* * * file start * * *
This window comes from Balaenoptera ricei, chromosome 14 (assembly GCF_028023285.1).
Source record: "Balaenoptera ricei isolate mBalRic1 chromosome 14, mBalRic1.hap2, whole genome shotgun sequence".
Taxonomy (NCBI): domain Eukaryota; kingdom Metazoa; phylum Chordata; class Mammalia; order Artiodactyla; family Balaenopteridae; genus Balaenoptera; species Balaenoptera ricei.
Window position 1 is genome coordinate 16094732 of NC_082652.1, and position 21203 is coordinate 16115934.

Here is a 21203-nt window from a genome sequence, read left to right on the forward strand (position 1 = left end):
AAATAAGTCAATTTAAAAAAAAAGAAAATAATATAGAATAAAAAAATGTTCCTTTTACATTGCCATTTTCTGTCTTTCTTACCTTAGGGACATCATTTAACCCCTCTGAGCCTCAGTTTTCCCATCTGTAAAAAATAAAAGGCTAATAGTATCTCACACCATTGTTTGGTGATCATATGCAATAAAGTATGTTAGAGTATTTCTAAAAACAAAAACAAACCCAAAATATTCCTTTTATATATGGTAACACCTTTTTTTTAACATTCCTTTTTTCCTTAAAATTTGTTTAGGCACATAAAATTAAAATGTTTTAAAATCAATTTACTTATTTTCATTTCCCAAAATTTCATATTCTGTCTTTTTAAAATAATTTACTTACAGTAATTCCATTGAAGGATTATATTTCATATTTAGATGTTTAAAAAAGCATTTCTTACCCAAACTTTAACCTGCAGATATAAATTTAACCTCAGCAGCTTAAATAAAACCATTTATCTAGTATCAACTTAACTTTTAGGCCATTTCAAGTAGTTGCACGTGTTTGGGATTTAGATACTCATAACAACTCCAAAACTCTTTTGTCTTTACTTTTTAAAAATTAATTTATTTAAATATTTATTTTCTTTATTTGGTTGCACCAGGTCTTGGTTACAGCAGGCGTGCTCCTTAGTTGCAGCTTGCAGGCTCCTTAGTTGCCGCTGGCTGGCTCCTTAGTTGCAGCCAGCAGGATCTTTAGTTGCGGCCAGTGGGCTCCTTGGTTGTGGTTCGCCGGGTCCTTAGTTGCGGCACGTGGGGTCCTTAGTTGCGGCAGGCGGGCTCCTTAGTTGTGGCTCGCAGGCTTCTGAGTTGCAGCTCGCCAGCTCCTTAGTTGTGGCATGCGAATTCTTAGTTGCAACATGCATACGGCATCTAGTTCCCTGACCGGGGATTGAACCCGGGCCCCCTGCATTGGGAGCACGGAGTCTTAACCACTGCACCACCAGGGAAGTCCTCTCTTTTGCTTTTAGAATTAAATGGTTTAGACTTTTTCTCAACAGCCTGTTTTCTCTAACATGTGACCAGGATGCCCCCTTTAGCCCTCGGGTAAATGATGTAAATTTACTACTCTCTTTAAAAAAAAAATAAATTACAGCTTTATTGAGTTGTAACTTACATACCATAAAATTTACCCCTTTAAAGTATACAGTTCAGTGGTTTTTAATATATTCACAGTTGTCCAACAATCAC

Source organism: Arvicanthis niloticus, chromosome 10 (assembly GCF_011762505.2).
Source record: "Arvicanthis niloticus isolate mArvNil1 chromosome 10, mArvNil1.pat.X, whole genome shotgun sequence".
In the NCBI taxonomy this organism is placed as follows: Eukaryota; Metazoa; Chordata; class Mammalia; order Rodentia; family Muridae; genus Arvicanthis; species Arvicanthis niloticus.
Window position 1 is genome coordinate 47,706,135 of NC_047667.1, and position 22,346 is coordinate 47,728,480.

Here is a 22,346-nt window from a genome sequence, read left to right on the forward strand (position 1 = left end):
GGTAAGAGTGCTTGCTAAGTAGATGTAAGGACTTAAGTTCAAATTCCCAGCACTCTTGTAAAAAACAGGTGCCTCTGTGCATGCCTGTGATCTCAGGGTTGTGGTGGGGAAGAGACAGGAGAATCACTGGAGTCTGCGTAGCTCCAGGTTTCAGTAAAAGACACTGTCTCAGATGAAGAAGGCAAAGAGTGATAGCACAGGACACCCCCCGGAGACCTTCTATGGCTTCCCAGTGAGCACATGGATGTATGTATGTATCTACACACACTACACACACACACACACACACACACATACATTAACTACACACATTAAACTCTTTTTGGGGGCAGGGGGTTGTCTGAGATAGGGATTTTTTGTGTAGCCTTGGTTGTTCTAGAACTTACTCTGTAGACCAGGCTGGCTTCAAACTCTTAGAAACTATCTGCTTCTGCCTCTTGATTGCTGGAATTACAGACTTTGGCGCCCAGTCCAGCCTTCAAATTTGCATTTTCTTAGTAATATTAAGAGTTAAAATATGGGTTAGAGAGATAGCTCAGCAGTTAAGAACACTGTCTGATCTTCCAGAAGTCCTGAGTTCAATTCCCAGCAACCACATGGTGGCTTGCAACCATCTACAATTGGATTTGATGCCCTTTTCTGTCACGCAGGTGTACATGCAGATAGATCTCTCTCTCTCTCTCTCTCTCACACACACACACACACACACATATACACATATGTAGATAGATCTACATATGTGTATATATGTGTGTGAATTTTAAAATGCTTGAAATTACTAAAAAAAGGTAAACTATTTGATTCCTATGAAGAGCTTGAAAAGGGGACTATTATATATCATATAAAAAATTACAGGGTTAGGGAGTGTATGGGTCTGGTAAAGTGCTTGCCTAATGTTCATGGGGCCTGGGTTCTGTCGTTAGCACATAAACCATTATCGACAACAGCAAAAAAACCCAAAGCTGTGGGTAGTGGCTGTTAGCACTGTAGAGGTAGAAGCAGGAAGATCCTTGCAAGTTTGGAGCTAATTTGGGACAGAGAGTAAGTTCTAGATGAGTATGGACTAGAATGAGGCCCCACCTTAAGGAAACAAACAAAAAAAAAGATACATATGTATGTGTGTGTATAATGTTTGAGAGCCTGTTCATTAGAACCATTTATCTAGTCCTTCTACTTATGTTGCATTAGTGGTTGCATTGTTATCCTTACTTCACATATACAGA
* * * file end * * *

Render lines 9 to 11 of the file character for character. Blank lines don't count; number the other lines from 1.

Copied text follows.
In the NCBI taxonomy this organism is placed as follows: Eukaryota; Metazoa; Chordata; class Mammalia; order Rodentia; family Muridae; genus Arvicanthis; species Arvicanthis niloticus.
Window position 1 is genome coordinate 47,706,135 of NC_047667.1, and position 22,346 is coordinate 47,728,480.

Here is a 22,346-nt window from a genome sequence, read left to right on the forward strand (position 1 = left end):